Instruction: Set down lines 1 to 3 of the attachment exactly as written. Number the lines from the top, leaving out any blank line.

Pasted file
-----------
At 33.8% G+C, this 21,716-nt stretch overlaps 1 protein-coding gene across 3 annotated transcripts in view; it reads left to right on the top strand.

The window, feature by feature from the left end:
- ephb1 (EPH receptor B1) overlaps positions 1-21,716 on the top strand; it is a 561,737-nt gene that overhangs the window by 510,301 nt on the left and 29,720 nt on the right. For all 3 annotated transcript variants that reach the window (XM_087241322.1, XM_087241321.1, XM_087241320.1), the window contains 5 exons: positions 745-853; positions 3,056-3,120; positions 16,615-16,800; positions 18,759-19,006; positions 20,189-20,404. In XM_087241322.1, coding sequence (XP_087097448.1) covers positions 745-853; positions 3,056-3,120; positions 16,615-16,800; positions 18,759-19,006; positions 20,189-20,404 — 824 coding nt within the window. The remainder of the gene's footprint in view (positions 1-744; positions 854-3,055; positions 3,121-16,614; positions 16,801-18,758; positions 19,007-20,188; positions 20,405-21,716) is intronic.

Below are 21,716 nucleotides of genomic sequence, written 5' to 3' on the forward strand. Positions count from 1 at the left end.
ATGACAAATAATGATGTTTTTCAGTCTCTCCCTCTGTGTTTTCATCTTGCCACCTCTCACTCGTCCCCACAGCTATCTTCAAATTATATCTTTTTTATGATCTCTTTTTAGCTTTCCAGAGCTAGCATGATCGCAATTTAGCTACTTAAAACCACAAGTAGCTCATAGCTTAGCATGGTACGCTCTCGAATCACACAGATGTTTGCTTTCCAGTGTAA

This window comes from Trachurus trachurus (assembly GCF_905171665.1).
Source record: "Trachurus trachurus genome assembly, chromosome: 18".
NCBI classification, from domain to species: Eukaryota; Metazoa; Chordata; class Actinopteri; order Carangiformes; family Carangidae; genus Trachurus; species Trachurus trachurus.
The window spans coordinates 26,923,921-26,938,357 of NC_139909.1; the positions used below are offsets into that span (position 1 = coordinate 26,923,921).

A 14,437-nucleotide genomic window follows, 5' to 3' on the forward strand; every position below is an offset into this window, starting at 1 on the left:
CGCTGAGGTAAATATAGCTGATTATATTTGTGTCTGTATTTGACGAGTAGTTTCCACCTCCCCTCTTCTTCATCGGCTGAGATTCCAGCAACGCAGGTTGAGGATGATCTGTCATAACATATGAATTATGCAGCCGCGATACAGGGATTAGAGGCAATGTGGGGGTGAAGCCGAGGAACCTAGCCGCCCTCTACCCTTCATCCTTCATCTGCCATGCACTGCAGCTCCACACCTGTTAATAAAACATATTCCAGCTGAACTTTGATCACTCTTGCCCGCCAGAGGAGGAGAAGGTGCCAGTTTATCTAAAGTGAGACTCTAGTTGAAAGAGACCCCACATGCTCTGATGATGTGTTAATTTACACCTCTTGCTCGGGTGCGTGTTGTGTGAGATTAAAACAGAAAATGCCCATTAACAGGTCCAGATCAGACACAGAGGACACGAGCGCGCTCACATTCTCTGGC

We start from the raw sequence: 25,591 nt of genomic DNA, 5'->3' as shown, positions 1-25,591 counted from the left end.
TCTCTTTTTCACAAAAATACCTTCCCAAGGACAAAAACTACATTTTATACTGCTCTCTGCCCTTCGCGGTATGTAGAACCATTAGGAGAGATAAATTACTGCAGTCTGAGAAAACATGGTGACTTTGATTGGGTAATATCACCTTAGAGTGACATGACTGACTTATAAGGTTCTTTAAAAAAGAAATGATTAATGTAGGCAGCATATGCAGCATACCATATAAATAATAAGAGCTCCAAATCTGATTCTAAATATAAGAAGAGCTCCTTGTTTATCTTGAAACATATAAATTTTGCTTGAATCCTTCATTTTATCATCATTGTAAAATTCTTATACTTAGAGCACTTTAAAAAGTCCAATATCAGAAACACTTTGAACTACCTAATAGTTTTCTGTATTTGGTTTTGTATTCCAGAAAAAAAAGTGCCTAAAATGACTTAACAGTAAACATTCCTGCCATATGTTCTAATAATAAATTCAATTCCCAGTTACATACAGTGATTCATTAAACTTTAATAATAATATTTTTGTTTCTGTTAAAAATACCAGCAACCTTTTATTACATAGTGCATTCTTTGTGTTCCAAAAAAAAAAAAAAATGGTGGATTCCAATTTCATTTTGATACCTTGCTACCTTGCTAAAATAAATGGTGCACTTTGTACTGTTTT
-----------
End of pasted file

At 33.8% G+C, this 21,716-nt stretch overlaps 1 protein-coding gene across 3 annotated transcripts in view; it reads left to right on the top strand.

The window, feature by feature from the left end:
- ephb1 (EPH receptor B1) overlaps positions 1-21,716 on the top strand; it is a 561,737-nt gene that overhangs the window by 510,301 nt on the left and 29,720 nt on the right. For all 3 annotated transcript variants that reach the window (XM_087241322.1, XM_087241321.1, XM_087241320.1), the window contains 5 exons: positions 745-853; positions 3,056-3,120; positions 16,615-16,800; positions 18,759-19,006; positions 20,189-20,404. In XM_087241322.1, coding sequence (XP_087097448.1) covers positions 745-853; positions 3,056-3,120; positions 16,615-16,800; positions 18,759-19,006; positions 20,189-20,404 — 824 coding nt within the window. The remainder of the gene's footprint in view (positions 1-744; positions 854-3,055; positions 3,121-16,614; positions 16,801-18,758; positions 19,007-20,188; positions 20,405-21,716) is intronic.